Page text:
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Single Photon Counters

Our team works with single photon counters all the time. For various reasons involving utility, and cost, we have settled on the semiconductor technology known as the Geiger-mode avalanche photodiode (GM-APD), which converts single photon signals into discrete electronic pulses that are readily digitized. Typically, we use COTS devices that have a thick junction because the figure of merit we are concerned about is the the detection efficiency of the devices. We use GM-APDs in our quantum communication systems (like SPEQS), for testing our photonic circuits and event to build random number generators.

In a recent result, we characterized the breakdown flash of single photon detectors that operate for telecom wavelengths. A sample spectrum of this breakdown is shown below. A full report is available at Optics Express.

An interesting feature of GM-APDs is that the devices have a finite recovery time after each avalanche that produces the electronic pulse.  This leads to a maximum rate of detection for the device. The recovery rates can range from over a microsecond to about 20 ns, depending on the mode of operation. Nevertheless, all devices have a saturation regime where the output of the detector does not scale linearly with input, and can even fall. This is prevalent when the detectors are observing a light source where the inter-arrival time of the photons is governed by Poisson statistics.

Fig. 1. An illustration of the interplay between event rate and recovery time. The waiting time distribution for a Poissonian source of rate (lambda) is shown alongside a simple stepwise model for the detection probability, exhibiting a well defined deadtime (0 to B), with unit efficiency elsewhere. It is clear that a portion (A) of the event sequence will be detected, with a rate dependent efficiency, A/(A+B).

When using GM-APDs to detect pairs of time-correlated photons, it is important to be able to estimate the rate of false positives known as accidental correlations (or accidental coincidences). When you are far away from the saturation regime, it is a simple linear equation. When you are in the regime, it gets more complicated. It turns out that you may be interested in working in the saturation regime because of reasons outside your control, e.g. stray light getting into the setup, or if you are imaging a scene, a sudden increase in flux could swamp your detector.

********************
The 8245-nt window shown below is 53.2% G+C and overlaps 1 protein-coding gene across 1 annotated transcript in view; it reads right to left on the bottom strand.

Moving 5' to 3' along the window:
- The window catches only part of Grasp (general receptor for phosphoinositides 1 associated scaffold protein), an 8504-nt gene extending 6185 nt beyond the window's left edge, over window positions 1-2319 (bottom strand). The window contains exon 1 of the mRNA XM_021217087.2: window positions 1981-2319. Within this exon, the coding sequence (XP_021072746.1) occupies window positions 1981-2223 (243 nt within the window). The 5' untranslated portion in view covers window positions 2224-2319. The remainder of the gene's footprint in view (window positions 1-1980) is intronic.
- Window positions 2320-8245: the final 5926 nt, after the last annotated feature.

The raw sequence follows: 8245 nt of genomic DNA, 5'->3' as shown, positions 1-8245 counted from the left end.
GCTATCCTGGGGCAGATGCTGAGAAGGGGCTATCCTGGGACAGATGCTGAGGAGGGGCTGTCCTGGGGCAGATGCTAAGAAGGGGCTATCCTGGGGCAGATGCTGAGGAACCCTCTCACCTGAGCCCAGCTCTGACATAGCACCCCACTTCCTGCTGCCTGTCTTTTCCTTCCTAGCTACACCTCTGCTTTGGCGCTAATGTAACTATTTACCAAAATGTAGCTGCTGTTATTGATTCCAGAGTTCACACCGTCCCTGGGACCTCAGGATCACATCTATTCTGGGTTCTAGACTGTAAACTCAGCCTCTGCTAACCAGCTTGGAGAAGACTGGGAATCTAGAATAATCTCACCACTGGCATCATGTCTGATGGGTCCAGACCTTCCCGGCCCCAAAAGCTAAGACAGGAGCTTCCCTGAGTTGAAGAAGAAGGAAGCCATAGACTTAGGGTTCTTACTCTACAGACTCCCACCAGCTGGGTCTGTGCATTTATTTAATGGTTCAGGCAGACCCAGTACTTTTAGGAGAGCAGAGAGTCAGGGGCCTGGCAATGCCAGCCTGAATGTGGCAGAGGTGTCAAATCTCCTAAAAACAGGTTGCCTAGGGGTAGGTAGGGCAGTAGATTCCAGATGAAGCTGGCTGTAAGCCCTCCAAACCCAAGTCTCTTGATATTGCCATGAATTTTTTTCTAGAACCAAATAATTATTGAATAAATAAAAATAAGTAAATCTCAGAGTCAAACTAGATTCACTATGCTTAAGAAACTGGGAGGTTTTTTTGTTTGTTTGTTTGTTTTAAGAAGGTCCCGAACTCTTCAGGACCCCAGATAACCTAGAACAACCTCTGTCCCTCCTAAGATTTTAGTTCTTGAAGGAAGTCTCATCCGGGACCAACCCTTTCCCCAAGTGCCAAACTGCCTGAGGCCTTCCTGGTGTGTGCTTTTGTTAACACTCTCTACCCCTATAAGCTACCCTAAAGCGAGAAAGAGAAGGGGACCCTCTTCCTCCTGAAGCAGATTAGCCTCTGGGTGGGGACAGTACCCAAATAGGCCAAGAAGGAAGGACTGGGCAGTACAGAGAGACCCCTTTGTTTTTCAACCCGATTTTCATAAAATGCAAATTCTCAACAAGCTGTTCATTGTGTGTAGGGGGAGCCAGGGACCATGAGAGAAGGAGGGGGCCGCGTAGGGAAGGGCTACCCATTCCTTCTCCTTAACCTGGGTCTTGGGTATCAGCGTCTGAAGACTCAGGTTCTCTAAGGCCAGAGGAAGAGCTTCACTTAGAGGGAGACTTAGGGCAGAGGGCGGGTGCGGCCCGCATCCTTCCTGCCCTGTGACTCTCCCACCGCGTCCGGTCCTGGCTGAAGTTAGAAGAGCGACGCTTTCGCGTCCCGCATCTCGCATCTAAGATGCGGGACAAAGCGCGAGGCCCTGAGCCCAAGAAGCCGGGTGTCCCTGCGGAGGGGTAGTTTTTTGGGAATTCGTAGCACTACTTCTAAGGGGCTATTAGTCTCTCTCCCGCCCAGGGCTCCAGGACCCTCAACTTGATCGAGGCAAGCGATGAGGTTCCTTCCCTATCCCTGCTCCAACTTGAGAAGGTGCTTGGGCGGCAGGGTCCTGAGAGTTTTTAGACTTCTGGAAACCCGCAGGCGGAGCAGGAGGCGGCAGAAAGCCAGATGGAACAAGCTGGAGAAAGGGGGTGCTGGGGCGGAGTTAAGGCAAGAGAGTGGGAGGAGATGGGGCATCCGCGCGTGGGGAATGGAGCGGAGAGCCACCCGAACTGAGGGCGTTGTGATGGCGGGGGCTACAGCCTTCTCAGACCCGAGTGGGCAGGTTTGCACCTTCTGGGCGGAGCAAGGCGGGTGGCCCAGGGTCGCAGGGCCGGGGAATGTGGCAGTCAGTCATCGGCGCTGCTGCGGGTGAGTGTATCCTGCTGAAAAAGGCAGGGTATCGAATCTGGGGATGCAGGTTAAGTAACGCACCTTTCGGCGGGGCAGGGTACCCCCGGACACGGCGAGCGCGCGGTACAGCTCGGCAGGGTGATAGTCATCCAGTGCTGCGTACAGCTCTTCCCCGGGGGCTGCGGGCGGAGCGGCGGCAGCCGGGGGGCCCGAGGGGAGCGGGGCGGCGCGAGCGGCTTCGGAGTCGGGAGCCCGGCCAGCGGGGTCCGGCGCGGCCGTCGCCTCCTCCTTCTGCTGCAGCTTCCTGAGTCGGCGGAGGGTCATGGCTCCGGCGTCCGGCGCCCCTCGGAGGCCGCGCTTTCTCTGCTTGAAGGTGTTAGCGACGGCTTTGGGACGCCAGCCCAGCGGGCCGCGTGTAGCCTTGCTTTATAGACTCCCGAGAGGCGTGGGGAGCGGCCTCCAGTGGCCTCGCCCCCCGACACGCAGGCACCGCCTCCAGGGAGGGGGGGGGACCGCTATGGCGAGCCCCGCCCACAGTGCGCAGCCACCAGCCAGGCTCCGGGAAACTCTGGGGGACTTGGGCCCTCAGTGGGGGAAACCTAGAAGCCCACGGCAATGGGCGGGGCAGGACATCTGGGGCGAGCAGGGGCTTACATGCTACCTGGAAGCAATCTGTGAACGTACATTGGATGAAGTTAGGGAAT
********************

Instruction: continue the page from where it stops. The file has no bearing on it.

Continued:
Fig. 2. The output behavior for a GM-APD given increasing input rate (x-axis) whose inter-arrival time is governed by Poisson statistics. The output is almost linear with input at the start, but the rate of increase slows down until there is a turning point. The effective duty cycle, or the fraction of time when the detector is ready to detect another pulse, falls steadily. This duty cycle is very useful for estimating the rate of false positives in the saturation regime, which begins to occur when the input is about half-million events per second

To get a reliable estimate of the false positives, our team has extended the simple linear equation to include the actual detection rates. We then modeled this with light from a Poisson light source and showed that we were able to estimate the rate of false positives throughout the range of detector operation reliably. This result was published in Optics Express. The method is applicable to any combination of detector and light source provided you have a good model of the photon statistics, and the recovery behavior of your detector. We are confident this can help to extend the useful range for GM-APD operation.